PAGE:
Is there a table that maps Audio Profiles into OpenSL ES effects?


Is there any standardized table that maps audio profiles (e.g. music, movie, news, sports, etc.) into the actual audio effect setup in OpenSL ES? For instance, a table which tells that “music” profile corresponds to NN db of gain in band XXXX Mhz, MM db of gain in band YYYY MHz, etc. (if using equalizer is the way to do it), or some particular setup in environmental reverb, etc.

Forgive me if this is not the right place to ask about this, but since it concerns OpenSL ES as the standard that it is, I assumed it was.

Thanks in advance and regards,

Hi Alex,

Thank you for using OpenSL ES. Yes, this is the correct place to ask your question.

When you look at audio profiles such as music, movie, news, etc., those are usually defined either by the device manufacturer or by the software developer. When we designed OpenSL ES, we tried to make it as implementation independent as possible in order to provide a standardized API which provides application portability between platforms. Because of this, the OpenSL ES specification doesn’t mandate an audio quality or support because we feel that it is important to leave it up to the implementer to decide to which degree quality and effect support is relevant to their platform.

Audio profiles tend to be user specific. Most users will leave their device on a single audio profile. Users who regularly change profiles will usually also modify the audio profiles to suit their personal preference and environment. I assume you are developing an application to set the effects for audio playback of various types. I suggest that you experiment using several different target devices in various environments and select the settings that give you the best results. I would concentrate on the equalizer and bass boost effects and stay away from the environmental settings in order to achieve the profiles you are looking for. The environmental settings (doppler, reverb, etc.) are more for controlling audio where you want to apply an effect to a specific sound where you are familiar with the source. When working with audio profiles, you are looking to tune for generic audio types.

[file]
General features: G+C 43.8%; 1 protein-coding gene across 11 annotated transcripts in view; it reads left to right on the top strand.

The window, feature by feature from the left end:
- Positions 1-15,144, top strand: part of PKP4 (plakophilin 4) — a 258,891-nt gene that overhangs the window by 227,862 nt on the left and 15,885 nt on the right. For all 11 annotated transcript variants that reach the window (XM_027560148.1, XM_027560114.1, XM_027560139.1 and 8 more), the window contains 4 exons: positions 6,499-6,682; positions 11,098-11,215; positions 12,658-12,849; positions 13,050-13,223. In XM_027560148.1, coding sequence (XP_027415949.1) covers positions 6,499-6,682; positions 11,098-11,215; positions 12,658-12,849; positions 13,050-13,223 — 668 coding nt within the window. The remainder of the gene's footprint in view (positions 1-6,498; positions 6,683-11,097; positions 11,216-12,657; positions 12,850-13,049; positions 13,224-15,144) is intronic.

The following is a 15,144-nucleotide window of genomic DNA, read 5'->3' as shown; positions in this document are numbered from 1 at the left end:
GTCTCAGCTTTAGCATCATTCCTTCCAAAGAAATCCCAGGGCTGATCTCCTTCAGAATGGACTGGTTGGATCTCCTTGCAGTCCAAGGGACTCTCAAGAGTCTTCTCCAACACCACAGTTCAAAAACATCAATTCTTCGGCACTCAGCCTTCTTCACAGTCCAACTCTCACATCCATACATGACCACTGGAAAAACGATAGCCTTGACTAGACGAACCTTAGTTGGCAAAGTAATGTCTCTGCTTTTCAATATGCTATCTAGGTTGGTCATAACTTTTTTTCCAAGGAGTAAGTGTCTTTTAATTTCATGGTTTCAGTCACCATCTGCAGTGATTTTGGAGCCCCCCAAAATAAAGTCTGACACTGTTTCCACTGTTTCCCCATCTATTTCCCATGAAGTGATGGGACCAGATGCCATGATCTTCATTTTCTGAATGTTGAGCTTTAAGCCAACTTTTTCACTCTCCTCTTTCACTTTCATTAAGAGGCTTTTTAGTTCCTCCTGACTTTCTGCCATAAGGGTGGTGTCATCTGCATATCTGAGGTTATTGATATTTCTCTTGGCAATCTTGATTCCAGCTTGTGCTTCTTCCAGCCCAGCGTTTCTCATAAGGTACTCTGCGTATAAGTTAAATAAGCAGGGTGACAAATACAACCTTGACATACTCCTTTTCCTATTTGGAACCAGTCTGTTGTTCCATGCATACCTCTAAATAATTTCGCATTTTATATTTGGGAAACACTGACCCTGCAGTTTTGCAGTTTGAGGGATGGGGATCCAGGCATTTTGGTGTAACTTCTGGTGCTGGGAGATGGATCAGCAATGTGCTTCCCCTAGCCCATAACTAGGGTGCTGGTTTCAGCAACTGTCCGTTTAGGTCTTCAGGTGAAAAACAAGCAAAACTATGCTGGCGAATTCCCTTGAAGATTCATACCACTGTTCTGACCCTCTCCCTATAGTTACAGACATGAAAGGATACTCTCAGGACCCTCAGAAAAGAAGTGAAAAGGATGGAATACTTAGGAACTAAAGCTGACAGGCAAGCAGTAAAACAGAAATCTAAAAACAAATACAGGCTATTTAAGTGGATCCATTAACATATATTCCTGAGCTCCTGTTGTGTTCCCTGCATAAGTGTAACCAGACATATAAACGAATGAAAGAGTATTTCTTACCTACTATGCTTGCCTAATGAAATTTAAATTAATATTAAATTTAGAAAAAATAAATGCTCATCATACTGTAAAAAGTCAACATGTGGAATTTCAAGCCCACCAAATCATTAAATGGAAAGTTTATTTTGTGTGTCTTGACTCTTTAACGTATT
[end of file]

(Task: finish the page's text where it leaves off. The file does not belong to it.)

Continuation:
Thank you, Erik, for being so thoughful in replying to the question and for such a clarifying answer.

Best regards,